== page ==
With the seasons of the year as a backdrop, author Diane Holliday describes what life was like for a Ho-Chunk girl who lived in the late nineteenth and early twentieth century. Central to the story is the movement of Mountain Wolf Woman and her family in and around Wisconsin. Like many Ho-Chunk people in the mid-1800s, Mountain Wolf Woman's family was displaced to Nebraska by the U.S. government. They later returned to Wisconsin but continued to relocate throughout the state as the seasons changed to gather and hunt food.
Based on her own autobiography as told to anthropologist Nancy Lurie, Mountain Wolf Woman's words are used throughout the book to capture her feelings and memories during childhood. Author Holliday draws young readers into this Badger Biographies series book by asking them to think about how the lives of their ancestors and how their lives today compare to the way Mountain Wolf Woman lived over a hundred years ago.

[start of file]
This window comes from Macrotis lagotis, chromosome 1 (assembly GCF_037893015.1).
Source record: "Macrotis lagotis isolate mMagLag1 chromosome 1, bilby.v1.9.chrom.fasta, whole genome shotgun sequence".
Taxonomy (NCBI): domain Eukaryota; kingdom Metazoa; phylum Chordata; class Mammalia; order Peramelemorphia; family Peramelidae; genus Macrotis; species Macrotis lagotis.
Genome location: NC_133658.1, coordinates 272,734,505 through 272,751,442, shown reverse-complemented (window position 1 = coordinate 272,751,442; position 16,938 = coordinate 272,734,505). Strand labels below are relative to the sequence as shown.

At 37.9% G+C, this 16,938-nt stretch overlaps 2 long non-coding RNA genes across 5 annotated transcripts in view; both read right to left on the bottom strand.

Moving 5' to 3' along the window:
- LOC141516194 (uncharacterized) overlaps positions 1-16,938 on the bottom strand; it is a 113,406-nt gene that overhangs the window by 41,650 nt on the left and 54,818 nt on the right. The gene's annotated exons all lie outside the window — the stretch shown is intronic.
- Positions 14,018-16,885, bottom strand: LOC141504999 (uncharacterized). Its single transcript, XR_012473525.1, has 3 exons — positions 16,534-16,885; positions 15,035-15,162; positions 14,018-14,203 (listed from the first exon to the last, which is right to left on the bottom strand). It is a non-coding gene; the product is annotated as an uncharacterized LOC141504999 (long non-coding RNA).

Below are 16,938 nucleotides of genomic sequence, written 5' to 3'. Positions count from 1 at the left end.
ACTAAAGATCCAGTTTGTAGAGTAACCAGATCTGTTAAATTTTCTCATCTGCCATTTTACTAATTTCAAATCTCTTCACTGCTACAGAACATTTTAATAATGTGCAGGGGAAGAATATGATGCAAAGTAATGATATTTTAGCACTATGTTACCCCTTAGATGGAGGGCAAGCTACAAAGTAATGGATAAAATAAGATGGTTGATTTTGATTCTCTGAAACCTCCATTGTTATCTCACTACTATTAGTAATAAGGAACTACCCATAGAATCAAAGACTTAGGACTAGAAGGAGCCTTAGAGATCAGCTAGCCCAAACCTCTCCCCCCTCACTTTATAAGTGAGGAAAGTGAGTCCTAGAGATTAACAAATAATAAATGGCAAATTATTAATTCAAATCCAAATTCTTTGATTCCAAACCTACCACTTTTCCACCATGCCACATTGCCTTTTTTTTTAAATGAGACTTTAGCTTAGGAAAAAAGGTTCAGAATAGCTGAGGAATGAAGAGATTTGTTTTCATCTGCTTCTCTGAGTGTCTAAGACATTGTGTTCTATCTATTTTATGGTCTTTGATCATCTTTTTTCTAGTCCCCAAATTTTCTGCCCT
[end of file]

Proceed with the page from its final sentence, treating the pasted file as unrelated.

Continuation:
About the Author
Diane Holliday earned her Ph.D. in anthropology from the University of Wisconsin-Madison and worked for 15 years at the Wisconsin Historical Society. She co-authored Digging and Discovery: Wisconsin Archaeology for young readers and has edited several other Wisconsin Historical Society Press publications. She currently works for an archaeological and historical consulting firm in Tucson, Arizona.
Table of ContentsContents Introduction: Meet Mountain Wolf Woman and Her People 1 The Gift of a Name 2 Following the Seasons: Spring and Summer 3 Following the Seasons: Fall and Winter 4 Many Ways of Growing Up Afterword Appendix: Mountain Wolf Woman's Time Line Glossary Reading Group Guide and Activities To Learn More about [to come] Acknowledgments Index